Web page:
Belief is absolutely a large part of my work, almost a prerequisite to unlock the magical components of the work.  Though, I’m not so concerned that viewers believe in my beliefs; I’d much rather have them believe in themselves.  Speaking of ideal, I guess my ideal situation is for my work to inspire the viewer to embrace their own vulnerability, adventure within their own dreams and fears, acknowledge their own feelings, question their own beliefs, become critical of themselves in a kind and loving way, and then start their own revolution.  My primary focus is getting myself to believe.  If I believe, others will too.  This I am certain.  The greatest joy I’ve experienced is when someone tells me of a project they started that was partly inspired by my work.  Now that’s belief.


Q. Lately I’ve realized that a lot of artists whose work I find compelling took extended breaks from making work (voluntarily, involuntarily, or by accident).  You also had a period where you didn’t make work.  Did that change the way you approached making work or your idea of what it means to be an artist?

A. Fuck yes!  Oh my god, like a lot.  I feel like I’m finally living and interacting with life in the way I always talked about back in the day but was never able to achieve no matter how hard I dreamed, fantasized, visualized, and hoped.  Perhaps it’s safe to say that I’m finally walking the walk instead of talking the talk, as that saying goes.  I remember during one of my crits at Art Center, someone, I believe it was Mason Cooley, remarked that my work is largely about failure.  I love that statement because it was very true on many levels.  And I’ve learned that failure is one of the most expansive forces in existence: it stimulates change and a deeper level of self-awareness and compassion.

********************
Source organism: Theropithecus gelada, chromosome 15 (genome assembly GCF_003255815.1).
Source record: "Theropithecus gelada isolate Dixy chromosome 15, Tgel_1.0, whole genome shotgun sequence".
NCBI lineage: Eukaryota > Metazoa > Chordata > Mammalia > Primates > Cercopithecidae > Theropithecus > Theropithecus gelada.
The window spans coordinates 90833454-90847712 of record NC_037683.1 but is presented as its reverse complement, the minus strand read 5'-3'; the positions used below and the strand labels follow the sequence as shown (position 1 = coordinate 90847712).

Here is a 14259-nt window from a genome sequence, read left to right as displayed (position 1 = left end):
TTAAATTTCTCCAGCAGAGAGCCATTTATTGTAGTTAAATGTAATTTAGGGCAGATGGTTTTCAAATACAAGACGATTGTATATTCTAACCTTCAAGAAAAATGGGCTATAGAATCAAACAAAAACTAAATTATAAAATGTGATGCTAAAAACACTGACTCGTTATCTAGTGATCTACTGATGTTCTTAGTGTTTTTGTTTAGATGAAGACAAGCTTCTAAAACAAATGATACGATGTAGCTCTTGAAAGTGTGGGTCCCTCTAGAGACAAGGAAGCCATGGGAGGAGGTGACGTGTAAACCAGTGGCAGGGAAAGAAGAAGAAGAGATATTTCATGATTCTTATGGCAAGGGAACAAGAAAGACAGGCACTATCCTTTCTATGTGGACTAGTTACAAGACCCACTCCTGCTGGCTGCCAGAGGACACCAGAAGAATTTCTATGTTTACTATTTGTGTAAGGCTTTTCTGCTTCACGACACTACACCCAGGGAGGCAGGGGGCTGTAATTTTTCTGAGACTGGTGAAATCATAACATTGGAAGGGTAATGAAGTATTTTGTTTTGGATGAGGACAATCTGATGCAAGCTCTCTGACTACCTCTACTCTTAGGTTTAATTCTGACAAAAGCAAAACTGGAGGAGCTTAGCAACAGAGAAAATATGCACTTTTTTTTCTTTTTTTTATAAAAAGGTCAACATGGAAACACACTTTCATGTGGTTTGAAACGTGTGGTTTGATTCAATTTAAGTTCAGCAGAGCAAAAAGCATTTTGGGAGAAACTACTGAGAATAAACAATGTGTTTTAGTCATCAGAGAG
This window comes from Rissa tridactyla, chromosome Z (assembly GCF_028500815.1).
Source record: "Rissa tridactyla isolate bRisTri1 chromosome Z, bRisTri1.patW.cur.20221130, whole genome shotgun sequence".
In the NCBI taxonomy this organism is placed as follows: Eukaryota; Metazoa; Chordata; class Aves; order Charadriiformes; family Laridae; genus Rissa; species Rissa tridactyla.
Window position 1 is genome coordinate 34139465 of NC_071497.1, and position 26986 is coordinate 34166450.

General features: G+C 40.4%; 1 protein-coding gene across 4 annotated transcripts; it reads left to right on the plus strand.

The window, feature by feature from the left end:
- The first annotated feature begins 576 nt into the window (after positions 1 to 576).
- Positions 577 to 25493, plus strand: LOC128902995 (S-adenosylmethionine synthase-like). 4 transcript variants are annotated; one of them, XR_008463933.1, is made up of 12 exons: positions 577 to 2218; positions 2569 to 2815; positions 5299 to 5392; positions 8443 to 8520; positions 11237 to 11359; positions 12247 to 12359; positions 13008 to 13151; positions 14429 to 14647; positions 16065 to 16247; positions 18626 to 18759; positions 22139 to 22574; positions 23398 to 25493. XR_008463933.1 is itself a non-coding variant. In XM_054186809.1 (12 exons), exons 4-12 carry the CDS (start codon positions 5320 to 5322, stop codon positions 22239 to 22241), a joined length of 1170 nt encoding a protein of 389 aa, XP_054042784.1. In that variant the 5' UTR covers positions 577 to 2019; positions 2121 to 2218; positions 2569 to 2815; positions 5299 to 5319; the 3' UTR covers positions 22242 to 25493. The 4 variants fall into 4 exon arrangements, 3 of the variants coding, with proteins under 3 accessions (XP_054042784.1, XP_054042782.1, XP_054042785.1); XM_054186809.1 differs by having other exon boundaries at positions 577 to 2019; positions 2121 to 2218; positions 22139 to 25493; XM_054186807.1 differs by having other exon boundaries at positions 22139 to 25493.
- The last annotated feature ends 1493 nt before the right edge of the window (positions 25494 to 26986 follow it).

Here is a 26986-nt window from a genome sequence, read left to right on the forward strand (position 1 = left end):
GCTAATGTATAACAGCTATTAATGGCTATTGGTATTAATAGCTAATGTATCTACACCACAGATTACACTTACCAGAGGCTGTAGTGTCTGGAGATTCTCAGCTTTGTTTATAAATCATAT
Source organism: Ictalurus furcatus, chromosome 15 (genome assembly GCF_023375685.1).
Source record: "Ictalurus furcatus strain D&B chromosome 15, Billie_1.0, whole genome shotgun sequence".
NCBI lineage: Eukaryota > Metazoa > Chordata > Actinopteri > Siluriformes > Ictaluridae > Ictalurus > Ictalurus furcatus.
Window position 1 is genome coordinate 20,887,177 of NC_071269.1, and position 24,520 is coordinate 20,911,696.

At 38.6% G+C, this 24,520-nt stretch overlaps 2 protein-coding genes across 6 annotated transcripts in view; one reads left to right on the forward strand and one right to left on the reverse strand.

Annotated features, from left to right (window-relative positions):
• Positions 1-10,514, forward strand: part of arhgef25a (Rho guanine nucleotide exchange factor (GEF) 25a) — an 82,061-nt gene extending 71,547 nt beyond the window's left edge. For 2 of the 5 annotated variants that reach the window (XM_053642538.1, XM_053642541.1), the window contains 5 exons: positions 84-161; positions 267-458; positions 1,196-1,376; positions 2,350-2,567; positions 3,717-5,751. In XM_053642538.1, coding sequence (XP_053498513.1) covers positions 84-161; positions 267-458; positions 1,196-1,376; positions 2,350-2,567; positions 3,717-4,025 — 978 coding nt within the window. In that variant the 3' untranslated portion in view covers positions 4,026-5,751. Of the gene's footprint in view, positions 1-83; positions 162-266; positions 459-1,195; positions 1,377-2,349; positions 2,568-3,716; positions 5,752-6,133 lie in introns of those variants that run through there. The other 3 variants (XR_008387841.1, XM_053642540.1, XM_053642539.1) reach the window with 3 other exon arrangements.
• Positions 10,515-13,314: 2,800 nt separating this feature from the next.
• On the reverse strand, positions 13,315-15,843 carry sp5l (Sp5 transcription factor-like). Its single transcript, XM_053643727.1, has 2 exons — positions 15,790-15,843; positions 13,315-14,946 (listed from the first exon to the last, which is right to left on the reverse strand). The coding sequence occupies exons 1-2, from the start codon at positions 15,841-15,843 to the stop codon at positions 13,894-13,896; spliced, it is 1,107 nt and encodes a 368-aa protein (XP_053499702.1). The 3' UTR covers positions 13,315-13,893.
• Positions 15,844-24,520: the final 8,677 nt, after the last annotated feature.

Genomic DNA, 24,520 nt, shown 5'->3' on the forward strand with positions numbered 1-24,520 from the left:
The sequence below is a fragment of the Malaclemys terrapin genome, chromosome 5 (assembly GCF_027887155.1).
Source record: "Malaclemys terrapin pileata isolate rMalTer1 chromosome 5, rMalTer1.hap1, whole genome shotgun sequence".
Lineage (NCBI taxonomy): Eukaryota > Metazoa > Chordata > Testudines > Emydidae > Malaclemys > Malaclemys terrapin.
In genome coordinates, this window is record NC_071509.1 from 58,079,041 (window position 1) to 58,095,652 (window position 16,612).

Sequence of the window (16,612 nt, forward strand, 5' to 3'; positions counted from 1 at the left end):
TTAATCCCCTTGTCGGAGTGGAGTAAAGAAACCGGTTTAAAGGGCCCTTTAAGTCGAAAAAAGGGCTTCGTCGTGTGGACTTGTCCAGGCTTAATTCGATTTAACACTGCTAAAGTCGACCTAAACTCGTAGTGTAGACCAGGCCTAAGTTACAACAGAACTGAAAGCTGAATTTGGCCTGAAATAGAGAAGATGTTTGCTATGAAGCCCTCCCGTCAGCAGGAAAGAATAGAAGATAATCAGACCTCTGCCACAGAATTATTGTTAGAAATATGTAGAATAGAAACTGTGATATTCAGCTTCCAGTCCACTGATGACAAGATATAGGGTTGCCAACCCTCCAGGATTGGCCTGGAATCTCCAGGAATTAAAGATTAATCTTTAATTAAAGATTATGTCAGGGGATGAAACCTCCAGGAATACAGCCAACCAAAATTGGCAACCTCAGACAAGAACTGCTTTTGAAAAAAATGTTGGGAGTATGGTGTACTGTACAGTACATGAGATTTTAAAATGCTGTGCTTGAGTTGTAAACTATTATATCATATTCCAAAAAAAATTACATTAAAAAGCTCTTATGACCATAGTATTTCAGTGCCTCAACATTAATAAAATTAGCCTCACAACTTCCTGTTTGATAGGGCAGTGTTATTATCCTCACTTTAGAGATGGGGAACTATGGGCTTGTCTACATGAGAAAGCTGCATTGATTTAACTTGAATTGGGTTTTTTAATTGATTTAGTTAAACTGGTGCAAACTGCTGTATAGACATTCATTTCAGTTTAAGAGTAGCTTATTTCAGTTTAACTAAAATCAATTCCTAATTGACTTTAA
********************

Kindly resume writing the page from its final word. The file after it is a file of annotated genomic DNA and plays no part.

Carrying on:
Something truly transformational happened during my extended break from art and life.  I was given a gift to acknowledge and explore my dark side to its fullest so that it could loosen its grip on me and fall away.  Today, my darkness no longer needs to dictate my perception and behavior because I’ve honored it, I’ve loved it for what it is, and I’ve learned what it needed to teach me, which is an empathic understanding that I could never get from my lightness.  Now, this is not to say I no longer experience darkness; it’s just harder for it to determine how I interact with myself and the world without my awareness and consent.  I’m also not advocating for anyone to be a junkie and go to prison.  That’s just something I was fortunate to experience and live through (not everyone lives through that).